By Chelsea Nielsen, Cataloging Assistant and Tara Backhouse, Collections Manager

Though the Ah-Tah-Thi-Ki Museum remains closed due to the continuing COVID-19 pandemic, it continues to serve the Seminole community in part by cataloging thousands of photographic negatives. Hmm, photographic negatives, who remembers those?  It actually wasn’t that long ago when almost everyone had experiences with them.  Anyone who put film in a camera would have to get those pictures developed, usually at shops that specialized in film development or at photo centers in major retail stores such as Walmart or Target. It was there that the film was developed into negatives, using specific chemical processes. Then photographs were printed using an enlarger machine to duplicate the image on each negative.  People then picked up their photographs in an envelope that contained both the negatives and the printed photos.  You had to keep the negatives if you ever wanted more photos printed, and this was important to many people.  There was no other easy way to reprint a picture.  It was possible to reprint a picture from a print, but the quality was never as good.  This was a much more cumbersome way to capture important moments in our lives, but people got used to it.  This is how taking photographs worked for nearly 100 years.  But about 15 to 20 years ago, people began transitioning to digital cameras and moving away from cameras that used rolls of film to create lasting memories.

Single exposed roll of film next to compact 35 millimeter pocket camera with open back cover over white background in selective focus

Cameras that used rolls of film, like this one, used to be almost as common as iPhones.

These days, negatives are valuable pieces of history, which is why Collections Manager Tara Backhouse secured a grant from the Institute of Museum and Library Services to catalog a collection of photographic negatives donated by the Seminole Tribune in 2015. The Seminole Tribune is the Seminole Tribe of Florida’s award winning newspaper (https://seminoletribune.org/).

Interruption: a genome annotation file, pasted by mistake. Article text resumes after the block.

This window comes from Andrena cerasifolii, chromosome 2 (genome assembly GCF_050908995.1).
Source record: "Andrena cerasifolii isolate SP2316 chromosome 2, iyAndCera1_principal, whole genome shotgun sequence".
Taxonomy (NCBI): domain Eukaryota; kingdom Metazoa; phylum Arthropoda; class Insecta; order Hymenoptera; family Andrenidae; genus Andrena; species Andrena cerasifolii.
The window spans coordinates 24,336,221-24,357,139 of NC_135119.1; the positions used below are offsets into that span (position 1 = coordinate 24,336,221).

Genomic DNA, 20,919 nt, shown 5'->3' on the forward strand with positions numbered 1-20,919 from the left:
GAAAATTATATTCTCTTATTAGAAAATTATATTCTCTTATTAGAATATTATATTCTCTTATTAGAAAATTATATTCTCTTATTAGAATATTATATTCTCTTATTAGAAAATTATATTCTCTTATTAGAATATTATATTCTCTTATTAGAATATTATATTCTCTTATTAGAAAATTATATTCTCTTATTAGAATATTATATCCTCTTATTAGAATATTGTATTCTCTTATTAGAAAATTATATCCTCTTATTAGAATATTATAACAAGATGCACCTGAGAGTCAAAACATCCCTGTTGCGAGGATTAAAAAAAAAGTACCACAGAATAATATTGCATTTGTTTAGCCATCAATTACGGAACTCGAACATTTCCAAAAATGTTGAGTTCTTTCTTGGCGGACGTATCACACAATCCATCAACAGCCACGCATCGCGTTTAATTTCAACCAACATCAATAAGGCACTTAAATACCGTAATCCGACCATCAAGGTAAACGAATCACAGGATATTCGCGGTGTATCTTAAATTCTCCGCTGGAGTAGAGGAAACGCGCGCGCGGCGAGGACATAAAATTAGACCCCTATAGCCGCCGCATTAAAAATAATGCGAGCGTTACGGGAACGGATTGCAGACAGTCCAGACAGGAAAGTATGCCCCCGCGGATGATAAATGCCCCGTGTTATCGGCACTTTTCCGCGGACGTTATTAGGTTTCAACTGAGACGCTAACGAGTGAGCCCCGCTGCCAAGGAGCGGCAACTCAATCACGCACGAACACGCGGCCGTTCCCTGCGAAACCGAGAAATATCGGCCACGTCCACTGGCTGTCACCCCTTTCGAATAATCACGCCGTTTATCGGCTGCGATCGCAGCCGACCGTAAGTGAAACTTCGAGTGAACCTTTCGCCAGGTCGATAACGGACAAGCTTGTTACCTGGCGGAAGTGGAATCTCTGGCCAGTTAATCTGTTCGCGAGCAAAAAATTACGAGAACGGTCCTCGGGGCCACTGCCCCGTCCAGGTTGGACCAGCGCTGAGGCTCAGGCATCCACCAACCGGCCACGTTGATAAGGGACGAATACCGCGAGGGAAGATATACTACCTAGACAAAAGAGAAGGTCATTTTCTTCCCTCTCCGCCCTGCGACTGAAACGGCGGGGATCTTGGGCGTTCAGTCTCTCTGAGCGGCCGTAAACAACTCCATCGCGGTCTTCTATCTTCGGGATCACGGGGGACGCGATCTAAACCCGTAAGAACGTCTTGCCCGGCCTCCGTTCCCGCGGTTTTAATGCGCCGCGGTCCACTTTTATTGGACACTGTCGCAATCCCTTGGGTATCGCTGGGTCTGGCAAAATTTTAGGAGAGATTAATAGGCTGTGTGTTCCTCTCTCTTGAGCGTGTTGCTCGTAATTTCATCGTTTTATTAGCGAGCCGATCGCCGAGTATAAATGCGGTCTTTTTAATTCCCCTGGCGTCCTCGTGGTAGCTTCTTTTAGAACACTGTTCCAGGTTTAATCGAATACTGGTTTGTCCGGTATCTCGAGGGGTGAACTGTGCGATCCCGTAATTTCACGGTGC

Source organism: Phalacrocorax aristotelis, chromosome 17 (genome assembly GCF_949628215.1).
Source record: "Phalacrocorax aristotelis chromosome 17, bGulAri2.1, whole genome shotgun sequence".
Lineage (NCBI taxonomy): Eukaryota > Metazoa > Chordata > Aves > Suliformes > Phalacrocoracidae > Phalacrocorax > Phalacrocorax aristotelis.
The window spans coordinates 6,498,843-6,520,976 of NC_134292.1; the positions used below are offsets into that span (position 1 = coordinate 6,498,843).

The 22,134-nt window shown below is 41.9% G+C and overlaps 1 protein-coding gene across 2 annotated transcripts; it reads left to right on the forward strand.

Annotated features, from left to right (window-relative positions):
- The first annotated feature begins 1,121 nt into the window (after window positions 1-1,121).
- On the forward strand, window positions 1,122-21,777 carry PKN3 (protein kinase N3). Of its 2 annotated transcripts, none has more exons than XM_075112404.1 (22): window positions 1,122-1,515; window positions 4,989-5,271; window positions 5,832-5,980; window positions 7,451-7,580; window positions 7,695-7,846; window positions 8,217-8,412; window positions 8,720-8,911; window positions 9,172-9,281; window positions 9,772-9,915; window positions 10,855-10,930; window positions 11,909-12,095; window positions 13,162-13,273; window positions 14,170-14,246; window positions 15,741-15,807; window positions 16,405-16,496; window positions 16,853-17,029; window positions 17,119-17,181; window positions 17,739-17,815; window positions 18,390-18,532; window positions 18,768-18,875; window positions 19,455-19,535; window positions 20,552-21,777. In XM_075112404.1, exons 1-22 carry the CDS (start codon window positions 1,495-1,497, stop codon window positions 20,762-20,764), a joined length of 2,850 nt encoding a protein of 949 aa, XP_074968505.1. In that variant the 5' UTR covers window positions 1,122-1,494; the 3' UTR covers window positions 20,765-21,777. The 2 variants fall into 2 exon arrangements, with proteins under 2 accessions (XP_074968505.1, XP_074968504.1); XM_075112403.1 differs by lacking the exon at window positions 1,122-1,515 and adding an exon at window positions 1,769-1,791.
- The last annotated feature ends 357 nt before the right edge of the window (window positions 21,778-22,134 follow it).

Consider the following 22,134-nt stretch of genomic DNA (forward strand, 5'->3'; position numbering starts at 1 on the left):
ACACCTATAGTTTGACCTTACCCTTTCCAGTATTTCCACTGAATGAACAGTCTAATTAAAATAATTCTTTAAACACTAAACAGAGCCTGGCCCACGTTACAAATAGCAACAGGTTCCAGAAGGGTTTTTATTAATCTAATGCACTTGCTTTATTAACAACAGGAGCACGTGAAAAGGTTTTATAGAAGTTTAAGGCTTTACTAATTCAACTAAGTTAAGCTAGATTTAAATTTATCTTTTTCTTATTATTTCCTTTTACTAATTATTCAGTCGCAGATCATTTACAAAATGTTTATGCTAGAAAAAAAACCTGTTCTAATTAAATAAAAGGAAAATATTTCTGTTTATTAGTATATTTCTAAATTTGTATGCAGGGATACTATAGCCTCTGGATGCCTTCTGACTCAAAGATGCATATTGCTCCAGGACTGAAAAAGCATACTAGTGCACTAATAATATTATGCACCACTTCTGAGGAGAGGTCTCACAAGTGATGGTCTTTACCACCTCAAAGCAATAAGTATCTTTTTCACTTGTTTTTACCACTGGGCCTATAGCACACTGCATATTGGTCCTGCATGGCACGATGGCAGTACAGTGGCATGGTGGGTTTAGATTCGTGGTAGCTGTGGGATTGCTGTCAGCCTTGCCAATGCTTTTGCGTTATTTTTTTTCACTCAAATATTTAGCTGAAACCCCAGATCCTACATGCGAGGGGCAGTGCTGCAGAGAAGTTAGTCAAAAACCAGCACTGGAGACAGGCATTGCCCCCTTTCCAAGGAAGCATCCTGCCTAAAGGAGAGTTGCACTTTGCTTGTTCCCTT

They have been recording and publishing Tribal events, lives and milestones for over 30 years.  The IMLS grant provides funding for storage materials and a Cataloging Assistant position. This fall I became the Cataloging Assistant, and my  job is to organize and describe the collection’s 9,000 negatives that up until September sat in boxes with little information known about them.

This box of jumbled negatives won’t look like this when we’re done with it!  The negatives will be organized and stored safely with identifying numbers that match up to catalog records in our database.

Peering into these boxes, I felt overwhelmed; 9,000 suddenly became an intimidatingly large number. The project will take nearly two years to complete, since I must scan, house and describe every negative as part of the cataloging process. The first step in making the collection accessible is assigning each negative with an identifying number that will link the object to its catalog record in the database. The record will include details such as a description of the image and the physical location of the photo to help Museum personnel find it among tens of thousands of objects.

The database catalog record contains any information we know about both the subject of the negative and its physical nature, such as size and condition.

The Museum aims to not only organize this collection but also to ensure the long-term safety of the photographic negatives. I help accomplish that by housing the negatives in mylar, a type of polyester, and then putting them in specialized paper envelopes that go into acid-free boxes.  The boxes are then placed on a shelf in a secure vault. These layers of protection will help preserve the negatives for future generations.

Museums used storage materials made of acid-free paper and inert plastics.  These don’t degrade like normal materials which would damage the negatives over time.

After I label and house a negative, I then create its catalog record that includes all its information, completing the cataloging process. Cataloging the photographic collection is like opening a window into Seminole culture. The snapshots taken by Seminole Tribune contributors date as far back as the 1970s and represent an array of events. The resultant visual story is a string of moments that highlight how close-knit the Seminole community is. Multi-generational gatherings such as holiday events, friendly tournaments and festivals comprise the bulk of the collection.